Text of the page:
Numerous hormone levels are deficient in PWS. However, the underlying biology and how the altered hormone levels contribute to the characteristics of PWS is not well understood. Dr. Nicholls’ group has developed a novel cell culture model system to study how PWS genes regulate hormone production and release. This model system will advance our understanding of PWS at the cellular level, and may provide a platform that can be used for high throughput screening of small molecule therapies for PWS.
ABSTRACT: Hormones released from hormone-producing (endocrine) glands in the body provide a chemical communication system to help control many aspects of life, including development, growth, puberty, reproduction, and contribute to metabolism including when (hunger) and how much (satiety) we eat as well as the control of blood sugar levels. All of these body systems are affected by the genetic deficits in PWS, with reductions in the release of many of these hormones from the brain’s hypothalamus and pituitary (hormones that control growth and reproduction) and from the pancreas (insulin and glucagon). For example, the most effective therapeutic intervention for PWS has been growth hormone (GH)-treatment beginning in infancy, leading to improvements in muscle function, body composition, height, and the overall clinical outcome in PWS. Nevertheless, GH treatment is not a cure and many clinical issues remain including hyperphagia (constant desire to eat), episodes of low blood sugar (hypoglycemia) and behavioral problems. Previously, using a PWS mouse model, we found abnormalities in hormone-producing cells in the pancreas with deficits in how these cells release insulin and glucagon. We propose that numerous hormone deficits occur in PWS and that understanding the underlying basis will allow additional hormone or small molecule therapies to be identified for clinical features not helped by GH-treatment.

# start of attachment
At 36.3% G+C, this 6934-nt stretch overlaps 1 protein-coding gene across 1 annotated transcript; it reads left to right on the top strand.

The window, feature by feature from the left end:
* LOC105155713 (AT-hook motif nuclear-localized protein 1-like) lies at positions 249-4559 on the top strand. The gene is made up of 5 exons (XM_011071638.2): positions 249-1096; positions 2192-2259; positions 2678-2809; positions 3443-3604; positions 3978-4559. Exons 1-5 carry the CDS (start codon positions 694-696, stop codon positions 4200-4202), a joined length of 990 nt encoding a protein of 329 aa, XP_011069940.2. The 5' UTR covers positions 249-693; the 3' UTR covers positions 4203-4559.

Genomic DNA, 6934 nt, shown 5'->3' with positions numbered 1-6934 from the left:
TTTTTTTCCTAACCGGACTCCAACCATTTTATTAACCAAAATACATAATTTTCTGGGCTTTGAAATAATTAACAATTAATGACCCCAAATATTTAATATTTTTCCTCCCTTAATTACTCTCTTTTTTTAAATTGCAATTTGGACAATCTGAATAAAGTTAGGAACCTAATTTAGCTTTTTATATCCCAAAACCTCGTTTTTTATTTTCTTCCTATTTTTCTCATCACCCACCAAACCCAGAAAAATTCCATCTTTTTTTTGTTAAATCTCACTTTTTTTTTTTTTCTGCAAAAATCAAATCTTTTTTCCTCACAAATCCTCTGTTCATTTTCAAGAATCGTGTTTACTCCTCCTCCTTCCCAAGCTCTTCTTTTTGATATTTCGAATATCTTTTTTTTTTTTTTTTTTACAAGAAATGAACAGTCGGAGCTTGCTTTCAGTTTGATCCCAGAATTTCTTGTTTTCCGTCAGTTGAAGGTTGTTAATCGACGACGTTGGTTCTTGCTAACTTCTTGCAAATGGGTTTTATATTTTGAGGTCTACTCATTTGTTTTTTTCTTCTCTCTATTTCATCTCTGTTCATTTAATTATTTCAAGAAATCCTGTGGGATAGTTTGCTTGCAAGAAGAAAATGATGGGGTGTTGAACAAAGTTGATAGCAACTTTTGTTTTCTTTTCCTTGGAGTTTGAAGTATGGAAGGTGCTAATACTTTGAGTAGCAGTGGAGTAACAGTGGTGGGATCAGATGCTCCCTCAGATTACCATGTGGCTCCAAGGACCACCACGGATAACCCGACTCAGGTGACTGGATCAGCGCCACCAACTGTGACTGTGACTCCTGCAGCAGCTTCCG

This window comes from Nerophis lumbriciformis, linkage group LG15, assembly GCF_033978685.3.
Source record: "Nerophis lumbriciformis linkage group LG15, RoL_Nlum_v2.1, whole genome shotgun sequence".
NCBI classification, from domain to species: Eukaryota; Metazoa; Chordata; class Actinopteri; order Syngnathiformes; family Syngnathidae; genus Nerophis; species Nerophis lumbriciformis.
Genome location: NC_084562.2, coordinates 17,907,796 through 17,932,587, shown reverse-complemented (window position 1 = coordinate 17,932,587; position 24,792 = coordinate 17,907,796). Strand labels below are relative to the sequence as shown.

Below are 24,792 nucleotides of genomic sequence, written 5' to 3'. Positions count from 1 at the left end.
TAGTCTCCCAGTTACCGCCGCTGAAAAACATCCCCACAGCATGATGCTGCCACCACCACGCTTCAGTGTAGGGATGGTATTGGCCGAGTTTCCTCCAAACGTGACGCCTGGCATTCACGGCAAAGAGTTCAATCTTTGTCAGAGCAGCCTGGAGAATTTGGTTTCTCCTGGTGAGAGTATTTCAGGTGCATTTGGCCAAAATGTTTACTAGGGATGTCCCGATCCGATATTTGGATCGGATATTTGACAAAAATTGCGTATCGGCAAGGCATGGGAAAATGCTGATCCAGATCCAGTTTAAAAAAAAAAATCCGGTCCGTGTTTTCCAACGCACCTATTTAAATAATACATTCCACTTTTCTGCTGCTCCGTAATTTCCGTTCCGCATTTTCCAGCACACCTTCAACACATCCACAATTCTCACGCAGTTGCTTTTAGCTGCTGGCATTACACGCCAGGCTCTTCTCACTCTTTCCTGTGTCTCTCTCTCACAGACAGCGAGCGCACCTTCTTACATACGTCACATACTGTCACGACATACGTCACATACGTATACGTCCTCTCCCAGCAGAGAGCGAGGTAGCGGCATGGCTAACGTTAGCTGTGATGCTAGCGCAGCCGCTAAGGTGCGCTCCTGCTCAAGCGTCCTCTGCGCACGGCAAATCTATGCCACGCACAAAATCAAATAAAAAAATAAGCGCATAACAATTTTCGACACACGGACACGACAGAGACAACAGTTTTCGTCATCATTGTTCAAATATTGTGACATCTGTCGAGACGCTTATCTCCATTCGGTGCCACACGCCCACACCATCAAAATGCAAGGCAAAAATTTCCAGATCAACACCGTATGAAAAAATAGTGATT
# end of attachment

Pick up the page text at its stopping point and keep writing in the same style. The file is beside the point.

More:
We have developed a cell culture model system to study how PWS genes regulate hormone production. Using endocrine cells that specifically release insulin or glucagon (and in the future we will study brain endocrine cells that produce other hormones that are deficient in PWS), we have used “genome editing” tools to successfully produce cell lines that have the PWS-chromosome deletion for comparison to genetically-identical cells without the PWS-deletion. Our first aim is to use these tools to produce sets of PWS and control insulin- and glucagon-producing cells (multiple PWS and control lines are needed for statistical comparisons). Our second aim is to demonstrate deficits in hormone release from PWS endocrine cells and to use whole cell gene expression tools to identify which subset of all genes are the ones that the PWS gene products regulate and how disruption of these gene pathways leads to abnormalities in hormone release. Our third aim makes use of a fluorescent biomarker (which “glows” a cherry red color) that we engineered to traffic through the cell along with the native hormone, and will allow us to identify how and where the hormone is stuck inside the cell machinery of PWS cells. Combined, the proposed studies will lead to an understanding of how hormone production goes wrong in PWS endocrine cells and which PWS genes are responsible. The studies will also produce functional PWS cell models that will allow future screening for additional hormone or small molecule therapies for PWS.
Learn more about the importance of growth hormone therapy for PWS.
Robert Nicholls, PhD
University of Pittsburgh Medical Center